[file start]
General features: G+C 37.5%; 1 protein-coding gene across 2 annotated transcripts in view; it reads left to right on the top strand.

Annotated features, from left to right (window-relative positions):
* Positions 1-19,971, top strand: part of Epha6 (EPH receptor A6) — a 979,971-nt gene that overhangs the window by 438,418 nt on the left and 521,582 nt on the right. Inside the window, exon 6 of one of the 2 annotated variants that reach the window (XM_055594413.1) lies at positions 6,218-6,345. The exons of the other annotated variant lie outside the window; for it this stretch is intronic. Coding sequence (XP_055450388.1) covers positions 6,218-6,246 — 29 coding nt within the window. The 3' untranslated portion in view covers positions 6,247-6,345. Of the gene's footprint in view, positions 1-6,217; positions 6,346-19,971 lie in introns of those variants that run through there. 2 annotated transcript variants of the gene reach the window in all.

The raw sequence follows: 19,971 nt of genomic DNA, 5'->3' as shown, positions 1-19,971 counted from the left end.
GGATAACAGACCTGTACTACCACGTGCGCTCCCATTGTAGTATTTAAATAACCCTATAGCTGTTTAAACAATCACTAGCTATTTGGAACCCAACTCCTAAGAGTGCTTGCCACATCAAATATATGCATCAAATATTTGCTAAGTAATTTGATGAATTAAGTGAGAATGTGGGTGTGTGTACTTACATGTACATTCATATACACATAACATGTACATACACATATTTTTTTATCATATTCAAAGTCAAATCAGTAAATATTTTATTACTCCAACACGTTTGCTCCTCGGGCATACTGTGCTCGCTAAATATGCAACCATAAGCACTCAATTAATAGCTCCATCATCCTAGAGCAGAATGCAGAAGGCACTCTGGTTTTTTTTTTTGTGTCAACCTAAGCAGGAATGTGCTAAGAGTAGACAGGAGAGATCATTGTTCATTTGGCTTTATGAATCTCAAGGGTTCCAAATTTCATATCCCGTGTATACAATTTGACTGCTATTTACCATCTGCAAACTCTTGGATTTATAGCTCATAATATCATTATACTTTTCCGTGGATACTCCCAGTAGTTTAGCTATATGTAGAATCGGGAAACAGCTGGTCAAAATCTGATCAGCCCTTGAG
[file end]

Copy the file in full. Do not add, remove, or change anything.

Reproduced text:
General features: G+C 37.5%; 1 protein-coding gene across 2 annotated transcripts in view; it reads left to right on the top strand.

Annotated features, from left to right (window-relative positions):
* Positions 1-19,971, top strand: part of Epha6 (EPH receptor A6) — a 979,971-nt gene that overhangs the window by 438,418 nt on the left and 521,582 nt on the right. Inside the window, exon 6 of one of the 2 annotated variants that reach the window (XM_055594413.1) lies at positions 6,218-6,345. The exons of the other annotated variant lie outside the window; for it this stretch is intronic. Coding sequence (XP_055450388.1) covers positions 6,218-6,246 — 29 coding nt within the window. The 3' untranslated portion in view covers positions 6,247-6,345. Of the gene's footprint in view, positions 1-6,217; positions 6,346-19,971 lie in introns of those variants that run through there. 2 annotated transcript variants of the gene reach the window in all.

The raw sequence follows: 19,971 nt of genomic DNA, 5'->3' as shown, positions 1-19,971 counted from the left end.
GGATAACAGACCTGTACTACCACGTGCGCTCCCATTGTAGTATTTAAATAACCCTATAGCTGTTTAAACAATCACTAGCTATTTGGAACCCAACTCCTAAGAGTGCTTGCCACATCAAATATATGCATCAAATATTTGCTAAGTAATTTGATGAATTAAGTGAGAATGTGGGTGTGTGTACTTACATGTACATTCATATACACATAACATGTACATACACATATTTTTTTATCATATTCAAAGTCAAATCAGTAAATATTTTATTACTCCAACACGTTTGCTCCTCGGGCATACTGTGCTCGCTAAATATGCAACCATAAGCACTCAATTAATAGCTCCATCATCCTAGAGCAGAATGCAGAAGGCACTCTGGTTTTTTTTTTTGTGTCAACCTAAGCAGGAATGTGCTAAGAGTAGACAGGAGAGATCATTGTTCATTTGGCTTTATGAATCTCAAGGGTTCCAAATTTCATATCCCGTGTATACAATTTGACTGCTATTTACCATCTGCAAACTCTTGGATTTATAGCTCATAATATCATTATACTTTTCCGTGGATACTCCCAGTAGTTTAGCTATATGTAGAATCGGGAAACAGCTGGTCAAAATCTGATCAGCCCTTGAG